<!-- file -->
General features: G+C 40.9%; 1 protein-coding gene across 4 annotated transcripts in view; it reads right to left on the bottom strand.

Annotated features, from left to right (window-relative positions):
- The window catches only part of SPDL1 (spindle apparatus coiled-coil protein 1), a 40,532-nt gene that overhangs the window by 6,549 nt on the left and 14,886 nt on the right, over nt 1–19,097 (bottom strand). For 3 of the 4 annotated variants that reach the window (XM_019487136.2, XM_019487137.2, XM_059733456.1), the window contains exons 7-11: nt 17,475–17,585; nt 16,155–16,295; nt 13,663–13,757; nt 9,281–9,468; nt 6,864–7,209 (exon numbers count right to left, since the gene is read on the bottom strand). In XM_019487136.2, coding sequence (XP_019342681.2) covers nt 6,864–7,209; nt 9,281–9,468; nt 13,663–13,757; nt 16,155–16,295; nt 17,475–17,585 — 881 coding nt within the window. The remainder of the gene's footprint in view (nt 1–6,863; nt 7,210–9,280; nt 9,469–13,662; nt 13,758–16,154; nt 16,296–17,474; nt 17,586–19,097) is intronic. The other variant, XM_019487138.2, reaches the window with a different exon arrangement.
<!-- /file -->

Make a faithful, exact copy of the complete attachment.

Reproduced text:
General features: G+C 40.9%; 1 protein-coding gene across 4 annotated transcripts in view; it reads right to left on the bottom strand.

Annotated features, from left to right (window-relative positions):
- The window catches only part of SPDL1 (spindle apparatus coiled-coil protein 1), a 40,532-nt gene that overhangs the window by 6,549 nt on the left and 14,886 nt on the right, over nt 1–19,097 (bottom strand). For 3 of the 4 annotated variants that reach the window (XM_019487136.2, XM_019487137.2, XM_059733456.1), the window contains exons 7-11: nt 17,475–17,585; nt 16,155–16,295; nt 13,663–13,757; nt 9,281–9,468; nt 6,864–7,209 (exon numbers count right to left, since the gene is read on the bottom strand). In XM_019487136.2, coding sequence (XP_019342681.2) covers nt 6,864–7,209; nt 9,281–9,468; nt 13,663–13,757; nt 16,155–16,295; nt 17,475–17,585 — 881 coding nt within the window. The remainder of the gene's footprint in view (nt 1–6,863; nt 7,210–9,280; nt 9,469–13,662; nt 13,758–16,154; nt 16,296–17,474; nt 17,586–19,097) is intronic. The other variant, XM_019487138.2, reaches the window with a different exon arrangement.